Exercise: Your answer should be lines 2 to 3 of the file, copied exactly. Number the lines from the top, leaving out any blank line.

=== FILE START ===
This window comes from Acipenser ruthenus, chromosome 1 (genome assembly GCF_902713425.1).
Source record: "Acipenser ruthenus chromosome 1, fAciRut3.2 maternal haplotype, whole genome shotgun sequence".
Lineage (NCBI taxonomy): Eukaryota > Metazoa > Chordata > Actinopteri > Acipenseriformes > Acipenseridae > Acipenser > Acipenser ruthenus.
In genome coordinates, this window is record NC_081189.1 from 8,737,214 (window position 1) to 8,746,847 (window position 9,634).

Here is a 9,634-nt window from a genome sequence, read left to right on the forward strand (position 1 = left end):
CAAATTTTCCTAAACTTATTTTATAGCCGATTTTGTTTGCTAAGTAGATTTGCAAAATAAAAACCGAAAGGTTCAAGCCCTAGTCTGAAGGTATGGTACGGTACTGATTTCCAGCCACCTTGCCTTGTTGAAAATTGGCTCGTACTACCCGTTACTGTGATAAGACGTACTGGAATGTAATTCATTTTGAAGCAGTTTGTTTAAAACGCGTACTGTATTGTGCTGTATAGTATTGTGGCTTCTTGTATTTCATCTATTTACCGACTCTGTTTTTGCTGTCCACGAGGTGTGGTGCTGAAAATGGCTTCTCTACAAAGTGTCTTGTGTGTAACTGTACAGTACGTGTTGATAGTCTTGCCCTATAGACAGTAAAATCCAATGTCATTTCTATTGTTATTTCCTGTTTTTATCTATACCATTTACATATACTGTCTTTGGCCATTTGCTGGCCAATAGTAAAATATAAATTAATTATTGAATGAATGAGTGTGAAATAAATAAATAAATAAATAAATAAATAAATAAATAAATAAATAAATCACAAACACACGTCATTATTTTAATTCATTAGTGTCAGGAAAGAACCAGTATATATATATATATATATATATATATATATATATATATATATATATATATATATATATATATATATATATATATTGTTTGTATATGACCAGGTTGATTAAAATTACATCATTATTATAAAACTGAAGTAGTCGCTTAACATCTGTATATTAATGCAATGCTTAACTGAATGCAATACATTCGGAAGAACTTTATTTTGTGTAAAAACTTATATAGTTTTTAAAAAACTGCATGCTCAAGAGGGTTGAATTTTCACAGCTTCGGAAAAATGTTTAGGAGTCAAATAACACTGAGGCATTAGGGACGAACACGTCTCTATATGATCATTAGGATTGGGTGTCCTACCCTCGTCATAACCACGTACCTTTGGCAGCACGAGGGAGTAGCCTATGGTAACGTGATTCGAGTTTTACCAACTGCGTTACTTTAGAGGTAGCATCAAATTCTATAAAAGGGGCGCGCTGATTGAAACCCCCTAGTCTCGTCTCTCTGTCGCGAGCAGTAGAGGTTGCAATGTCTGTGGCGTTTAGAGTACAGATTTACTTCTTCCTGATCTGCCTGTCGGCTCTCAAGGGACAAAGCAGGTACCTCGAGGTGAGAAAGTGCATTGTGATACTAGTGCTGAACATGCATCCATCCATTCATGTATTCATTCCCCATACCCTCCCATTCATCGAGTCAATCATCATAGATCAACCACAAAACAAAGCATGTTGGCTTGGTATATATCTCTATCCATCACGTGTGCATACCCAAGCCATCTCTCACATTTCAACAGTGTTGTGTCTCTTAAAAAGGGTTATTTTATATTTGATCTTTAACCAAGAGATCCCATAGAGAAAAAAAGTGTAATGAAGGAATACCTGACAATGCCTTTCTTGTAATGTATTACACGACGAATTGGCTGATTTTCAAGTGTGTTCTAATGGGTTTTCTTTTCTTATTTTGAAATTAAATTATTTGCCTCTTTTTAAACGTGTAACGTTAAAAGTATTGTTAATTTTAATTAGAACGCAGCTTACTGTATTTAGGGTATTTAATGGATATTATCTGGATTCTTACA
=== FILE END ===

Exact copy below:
Source record: "Acipenser ruthenus chromosome 1, fAciRut3.2 maternal haplotype, whole genome shotgun sequence".
Lineage (NCBI taxonomy): Eukaryota > Metazoa > Chordata > Actinopteri > Acipenseriformes > Acipenseridae > Acipenser > Acipenser ruthenus.